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The Frozen North
My black chops, this is Cream CSM.
when you’re on, he won’t give you
much bother on your spots, crazy as it
may seem! You see people throwing
rocks at him, and he’ll go straight to
their spots out in the lake and make a
right nuisance of himself. He stayed
with me all session, and it may sound
sad, but company is company in winter, even if you don’t speak the same
language, or are even of the same
The rods were out, and I was settled into my chosen swim. I scanned
the water as much as possible, but
didn’t see a thing, which wasn’t a surprise really, I do find that on weedy
waters the fish show a lot less in winter because they’re nicely tucked up
in their weedy homes. The night
passed uneventfully, but at about
8.30am, I got a mad liner on the right
hand bay rod, just to let me know that
fish were in the zone. I nearly hit it,
but just as soon as I’d got to it, the
bobbin resettled to where it was. A
good thing, as 15 minutes later it was
away, and I landed a little common of
about 12-13lb. Not a bad start, and the
first fish out of the lake for two weeks
– nice. A re-cast, 20 more baits out
with the catty, and at 9.30am, the rod
was away again. After a short scrap
under the tip, a nicely scaled mid-20
mirror went over the cord, and an
audible, “Yes!” went out, as I knew it
was a better fish than the previous
common. Rig checked, hook sharp,
re-cast made, bailiff down, pictures
done – and we’re angling again. Two
fish on the first morning – buzzing.
Both fish had come from the right
hand bay rod, fished in 6ft over light
weed. The hooklength was 12in of
Super-Nova knotless-knotted to a size
8 Longshank Nailer. The bait was the
same as what I’d caught The Gladiator on two months before, Winterised
B5 – this time though I’d done the
whole batch jet black and kept the
chops of a similar size to each other
so they could be catapulted accurately. The hookbait was a black chop
with a piece of black foam on the hair
as well, just so it sank slowly enough
to rest on top of the weed. This was a
quite different approach, and guess
what – not a single pick-up off the
coots or Navy Seals (tufties). I didn’t
have any more fish that session, but
went home happy, and after introducing 2kg of free offerings to the right
hand bay spot as I left, I was more
than eager to get back the next week!
I’m very fortunate on the work
front, and being a shift worker I do get
to fish midweek. The days at work
dragged that week, and I kept checking the fishery website ( and ringing round people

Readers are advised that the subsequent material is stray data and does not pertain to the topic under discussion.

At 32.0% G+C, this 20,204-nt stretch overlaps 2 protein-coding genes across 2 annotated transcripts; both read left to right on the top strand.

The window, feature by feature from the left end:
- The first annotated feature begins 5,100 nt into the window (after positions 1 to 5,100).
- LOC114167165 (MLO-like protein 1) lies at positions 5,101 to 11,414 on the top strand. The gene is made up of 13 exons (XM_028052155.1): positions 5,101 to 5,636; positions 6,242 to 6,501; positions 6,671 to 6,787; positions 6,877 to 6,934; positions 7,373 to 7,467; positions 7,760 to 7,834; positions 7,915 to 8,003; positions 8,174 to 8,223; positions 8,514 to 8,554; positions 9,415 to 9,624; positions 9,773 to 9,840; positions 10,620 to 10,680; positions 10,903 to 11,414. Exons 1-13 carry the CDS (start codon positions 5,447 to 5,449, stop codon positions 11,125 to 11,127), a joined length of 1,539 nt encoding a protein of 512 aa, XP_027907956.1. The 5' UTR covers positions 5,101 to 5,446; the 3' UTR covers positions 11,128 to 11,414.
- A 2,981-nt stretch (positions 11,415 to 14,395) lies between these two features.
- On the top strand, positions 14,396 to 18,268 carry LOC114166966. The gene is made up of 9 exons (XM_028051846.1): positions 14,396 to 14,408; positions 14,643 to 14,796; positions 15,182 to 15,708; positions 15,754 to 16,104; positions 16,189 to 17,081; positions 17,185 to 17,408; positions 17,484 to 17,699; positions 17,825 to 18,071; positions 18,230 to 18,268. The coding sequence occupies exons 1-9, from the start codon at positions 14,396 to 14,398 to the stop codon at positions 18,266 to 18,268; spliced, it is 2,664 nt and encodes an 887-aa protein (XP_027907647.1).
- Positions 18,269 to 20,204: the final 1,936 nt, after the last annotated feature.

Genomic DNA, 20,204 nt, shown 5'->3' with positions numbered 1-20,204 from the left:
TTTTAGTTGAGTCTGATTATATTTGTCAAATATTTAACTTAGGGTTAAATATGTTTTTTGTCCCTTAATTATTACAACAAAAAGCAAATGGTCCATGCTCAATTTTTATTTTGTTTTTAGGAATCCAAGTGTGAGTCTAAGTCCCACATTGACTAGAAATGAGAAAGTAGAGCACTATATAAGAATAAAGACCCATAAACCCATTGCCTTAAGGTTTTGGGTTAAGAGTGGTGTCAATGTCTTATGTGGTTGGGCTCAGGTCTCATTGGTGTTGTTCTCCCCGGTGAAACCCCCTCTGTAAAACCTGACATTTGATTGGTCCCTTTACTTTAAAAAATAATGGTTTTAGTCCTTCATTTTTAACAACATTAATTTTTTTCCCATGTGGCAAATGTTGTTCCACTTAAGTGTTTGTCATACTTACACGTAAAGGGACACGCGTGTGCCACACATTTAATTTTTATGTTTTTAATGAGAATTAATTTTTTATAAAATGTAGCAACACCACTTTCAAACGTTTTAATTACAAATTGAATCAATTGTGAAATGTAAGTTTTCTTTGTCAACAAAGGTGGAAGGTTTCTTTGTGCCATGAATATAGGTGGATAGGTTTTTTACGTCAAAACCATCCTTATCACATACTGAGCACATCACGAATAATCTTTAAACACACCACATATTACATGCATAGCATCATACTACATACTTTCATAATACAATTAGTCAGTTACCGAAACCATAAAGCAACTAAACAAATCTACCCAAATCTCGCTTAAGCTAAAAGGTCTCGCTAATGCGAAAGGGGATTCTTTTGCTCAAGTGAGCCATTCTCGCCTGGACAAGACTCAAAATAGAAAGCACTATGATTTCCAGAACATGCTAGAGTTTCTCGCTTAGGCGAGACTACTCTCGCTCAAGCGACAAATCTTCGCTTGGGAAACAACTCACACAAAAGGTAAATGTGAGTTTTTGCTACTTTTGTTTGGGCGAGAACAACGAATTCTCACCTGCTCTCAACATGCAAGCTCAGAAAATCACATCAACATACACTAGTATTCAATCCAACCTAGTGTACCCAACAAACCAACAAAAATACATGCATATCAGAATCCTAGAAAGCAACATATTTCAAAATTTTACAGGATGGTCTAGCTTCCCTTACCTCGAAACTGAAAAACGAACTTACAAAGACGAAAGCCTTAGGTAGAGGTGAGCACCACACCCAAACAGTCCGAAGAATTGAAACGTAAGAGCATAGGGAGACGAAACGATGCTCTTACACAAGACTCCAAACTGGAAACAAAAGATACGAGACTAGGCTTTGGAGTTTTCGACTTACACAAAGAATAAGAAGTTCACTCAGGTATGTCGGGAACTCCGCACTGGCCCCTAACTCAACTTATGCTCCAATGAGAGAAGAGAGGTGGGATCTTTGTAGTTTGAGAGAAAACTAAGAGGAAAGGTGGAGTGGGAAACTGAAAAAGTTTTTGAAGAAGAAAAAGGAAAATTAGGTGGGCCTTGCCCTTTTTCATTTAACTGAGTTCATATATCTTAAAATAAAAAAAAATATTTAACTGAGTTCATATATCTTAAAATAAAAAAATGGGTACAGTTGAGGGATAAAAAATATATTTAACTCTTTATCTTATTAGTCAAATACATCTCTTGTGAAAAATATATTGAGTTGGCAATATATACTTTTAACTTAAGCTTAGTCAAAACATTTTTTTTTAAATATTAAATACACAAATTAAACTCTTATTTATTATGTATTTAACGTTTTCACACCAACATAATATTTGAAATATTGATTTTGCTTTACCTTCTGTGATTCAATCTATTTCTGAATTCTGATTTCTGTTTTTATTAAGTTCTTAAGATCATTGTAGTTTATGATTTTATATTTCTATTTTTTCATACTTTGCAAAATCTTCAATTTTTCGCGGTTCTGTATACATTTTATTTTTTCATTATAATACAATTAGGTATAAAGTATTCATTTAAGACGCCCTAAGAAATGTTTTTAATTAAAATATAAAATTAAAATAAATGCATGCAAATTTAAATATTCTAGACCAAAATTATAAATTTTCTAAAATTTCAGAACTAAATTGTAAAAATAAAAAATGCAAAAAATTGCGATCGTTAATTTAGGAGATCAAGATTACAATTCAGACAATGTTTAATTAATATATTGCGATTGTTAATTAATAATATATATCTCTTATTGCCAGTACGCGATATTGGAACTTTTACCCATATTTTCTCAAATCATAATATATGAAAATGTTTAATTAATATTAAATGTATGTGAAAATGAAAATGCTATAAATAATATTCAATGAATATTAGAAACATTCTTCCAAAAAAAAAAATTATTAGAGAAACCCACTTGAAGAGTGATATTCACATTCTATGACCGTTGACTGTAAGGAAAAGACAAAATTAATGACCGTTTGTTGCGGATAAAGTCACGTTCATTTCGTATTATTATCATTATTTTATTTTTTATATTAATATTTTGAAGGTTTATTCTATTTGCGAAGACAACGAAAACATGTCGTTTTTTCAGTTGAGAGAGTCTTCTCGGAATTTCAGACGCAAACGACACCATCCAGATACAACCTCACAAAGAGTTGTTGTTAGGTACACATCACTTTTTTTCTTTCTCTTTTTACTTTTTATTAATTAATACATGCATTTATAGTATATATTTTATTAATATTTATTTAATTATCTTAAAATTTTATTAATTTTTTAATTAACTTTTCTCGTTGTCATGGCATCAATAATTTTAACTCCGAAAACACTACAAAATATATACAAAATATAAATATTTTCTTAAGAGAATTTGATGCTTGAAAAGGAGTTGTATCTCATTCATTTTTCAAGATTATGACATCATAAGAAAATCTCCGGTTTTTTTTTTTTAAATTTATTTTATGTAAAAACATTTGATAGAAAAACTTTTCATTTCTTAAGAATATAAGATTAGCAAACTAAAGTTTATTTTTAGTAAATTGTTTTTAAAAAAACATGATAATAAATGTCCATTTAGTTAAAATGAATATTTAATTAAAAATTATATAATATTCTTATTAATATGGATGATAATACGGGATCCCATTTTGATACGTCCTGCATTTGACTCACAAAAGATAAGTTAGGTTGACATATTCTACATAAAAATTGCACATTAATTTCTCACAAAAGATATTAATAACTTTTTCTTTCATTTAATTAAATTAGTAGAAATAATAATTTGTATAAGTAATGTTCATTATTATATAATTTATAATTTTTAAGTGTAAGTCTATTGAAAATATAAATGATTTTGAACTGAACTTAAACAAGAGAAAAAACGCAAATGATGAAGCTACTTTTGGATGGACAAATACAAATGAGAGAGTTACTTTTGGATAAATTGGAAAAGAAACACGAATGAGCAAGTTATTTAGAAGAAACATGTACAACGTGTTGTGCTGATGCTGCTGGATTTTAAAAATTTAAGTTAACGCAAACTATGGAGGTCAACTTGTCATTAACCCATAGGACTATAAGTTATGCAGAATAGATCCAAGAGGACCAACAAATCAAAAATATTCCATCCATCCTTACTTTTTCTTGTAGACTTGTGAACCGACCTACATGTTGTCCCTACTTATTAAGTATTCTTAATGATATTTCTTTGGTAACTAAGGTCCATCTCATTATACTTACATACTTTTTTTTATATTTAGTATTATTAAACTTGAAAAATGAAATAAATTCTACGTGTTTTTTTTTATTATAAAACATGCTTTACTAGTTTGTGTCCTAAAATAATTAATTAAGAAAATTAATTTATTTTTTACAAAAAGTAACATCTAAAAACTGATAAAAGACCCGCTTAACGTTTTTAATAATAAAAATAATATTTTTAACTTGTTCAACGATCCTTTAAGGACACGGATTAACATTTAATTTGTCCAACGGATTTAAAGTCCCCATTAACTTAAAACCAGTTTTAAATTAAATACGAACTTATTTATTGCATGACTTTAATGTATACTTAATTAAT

just to keep in contact with the
events down at the lake. As it happened nothing had been out since my
fish, and it stayed that way until I got
back down for another two-nighter
the following Wednesday. I once
again set up in the Point; the rods and
spod were clipped up from the previ-
ous week, so the rigs went out pretty
easily, fishing the right hand rod on
the 6ft bay spot, and the other two in
the same spots as the week before. I
could have maybe moved the middle
rod closer to where I’d caught fish
from on the right hand rod the week
before, but I was paranoid about the
stressing the zone so early in the
campaign, so I just kept the one rod
there for now. I fired a few half spods
out to the right hand mark. I prefer
half spods sometimes for two reasons
– firstly, it gives a better spread with
minimal amount of bait, and secondly,
if you miscast you can wind the spod
in slowly without losing any bait and
spreading it all over the swim.
The first day’s fish spotting was
unsuccessful, and the first night was
uneventful. I woke up the first morning with that “failure” feeling, but not
to worry though – a quick coffee and
a rethink. The conditions were the
same as last week, a warmish, lowpressure system, blowing SW into my
right hand bay area. Surely there must
be fish there; surely they will have
eaten my pre-bait from last week?
Only time would tell. The day went
quickly, as they do in winter, and I
climbed into the bag at about 7pm,
dozing off a little while later. The wind
had picked up quite a bit now, and
was hammering into the bay on my
right. A short burst of bleeps from one
of the rods had me up and out; it was
the right hand rod, the bobbin held at
the top, and I was in. The fish kited
left, and then came straight in and
kissed the spreader first time. It was a
mirror of about 25lb – a linear that I
had caught before, a real peach. I


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